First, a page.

When startups like Facebook and Netflix (yes they are startups) launched they didn’t have too much money for servers and stuff. Amazon had the right kind of product orientation for that type of business. They could afford to be Amazon’s customers from where they were and as they expanded the service would expand with them. The startups had a huge supplier (a fellow startup really) who had enough capacity to keep adding to their needs.

On the flip side, just by realising the potential of scalability on the internet, Amazon managed to acquire giants of customers like Facebook and Netflix when they were complete babies that the big boys like Oracle and Microsoft cared nothing for.

Liquid Telecom particularly through Oswald Jumira are connecting with pre-scale startups and hubs that house them and offering them support. This may seem so benevolent but it is some real crazy selfish genius there. The startups will feel loyal to Liquid besides the natural inertia to change service providers as they scale. As the Facebook and Netflix equivalents of Africa emerge they will most likely be using Liquid solutions.

Techzim has advised a number of large businesses locally to do this but they just don’t get it, they are telcos… The next big customers on the continent just cannot afford to be customers of the telcos so they will go to Liquid who are bending their backs backwards not to be a supplier but to be a support even with things like mentorship.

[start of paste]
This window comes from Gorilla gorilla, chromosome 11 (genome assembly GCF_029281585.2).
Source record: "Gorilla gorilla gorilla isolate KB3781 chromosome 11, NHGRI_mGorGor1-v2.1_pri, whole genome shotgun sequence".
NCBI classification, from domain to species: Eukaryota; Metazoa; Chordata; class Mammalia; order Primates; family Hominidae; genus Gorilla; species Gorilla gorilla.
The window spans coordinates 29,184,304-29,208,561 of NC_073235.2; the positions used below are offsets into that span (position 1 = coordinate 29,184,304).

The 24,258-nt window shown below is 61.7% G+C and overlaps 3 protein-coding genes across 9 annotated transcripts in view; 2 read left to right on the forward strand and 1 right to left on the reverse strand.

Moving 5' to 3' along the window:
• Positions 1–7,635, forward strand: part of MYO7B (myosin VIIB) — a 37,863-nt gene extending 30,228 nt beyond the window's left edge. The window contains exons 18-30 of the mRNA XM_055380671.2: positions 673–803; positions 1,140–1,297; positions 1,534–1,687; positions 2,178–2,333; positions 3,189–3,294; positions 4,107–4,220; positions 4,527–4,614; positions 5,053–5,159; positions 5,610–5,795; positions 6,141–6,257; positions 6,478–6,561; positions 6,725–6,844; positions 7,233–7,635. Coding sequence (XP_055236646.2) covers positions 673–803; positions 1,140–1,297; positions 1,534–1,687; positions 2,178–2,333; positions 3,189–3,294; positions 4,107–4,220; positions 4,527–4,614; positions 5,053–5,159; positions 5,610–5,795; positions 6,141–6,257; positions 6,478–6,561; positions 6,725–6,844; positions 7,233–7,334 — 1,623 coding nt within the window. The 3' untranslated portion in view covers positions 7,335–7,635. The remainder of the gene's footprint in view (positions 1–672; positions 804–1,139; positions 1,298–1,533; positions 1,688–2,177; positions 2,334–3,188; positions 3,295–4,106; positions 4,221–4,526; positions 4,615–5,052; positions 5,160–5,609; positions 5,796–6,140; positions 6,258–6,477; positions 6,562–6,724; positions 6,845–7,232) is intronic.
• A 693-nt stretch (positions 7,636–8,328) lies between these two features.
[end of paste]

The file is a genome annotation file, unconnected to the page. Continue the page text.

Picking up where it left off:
My gratitude to Liquid Telecom

So after the Africa Tech Summit Kigali ended on Thursday, I decided to stay in Kigali for a full day on Friday so I could visit the tech ecosystem and startups in that city. I mentioned this to Liquid Rwanda CTO, Stanley Magede who was my lunch buddy that Thursday. He immediately offered to show me around the places I wanted to go.

He got to have meetings on the Friday but he didn’t let me alone with my problems. He sent a driver to my hotel to pick me and to take me around. That was super helpful and helped me cover much more ground than I would have, let alone the saving on taxi rides.

Later on, I met up with Stanley and Oswald after work to visit a few tech hubs, meet some players in the African tech ecosystem. Like a good mannered kid I am I have to thank Stanley Magede from the bottom of my heart and I hope his boss sees this. He’s a good guy.


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8 thoughts on “Got To Peep Into Liquid Telecom, Liked What I Saw Plus My Debt Of Gratitude To Liquid

  1. I wonder if they will ever provide a service in other towns in the country than just Harare? How many years now with no progress. If they came to kwekwe I would drop telone in a second! There service is too dreadful. Why do I have to phone 950 and request my internet connection be rebooted all week so I can get a data connection or a speed i pay for?

    1. Yea, fibre is expensive to lay out but we need all of these guys everywhere even Telone, don’t discount them yet

    2. Small towns, growth points and rural areas are a problem even service providers such as BT and Comcast in developed countries are struggling with this one. The problem is there is little threshold populations in these areas to warrant installing fibre. LTE would be the best solution in such places with fibre backhaul but we all know how much MNOs want for their data.

  2. I like the way you write your articles wangu, the belief in disruption and startups one can pick in the article is eye opening.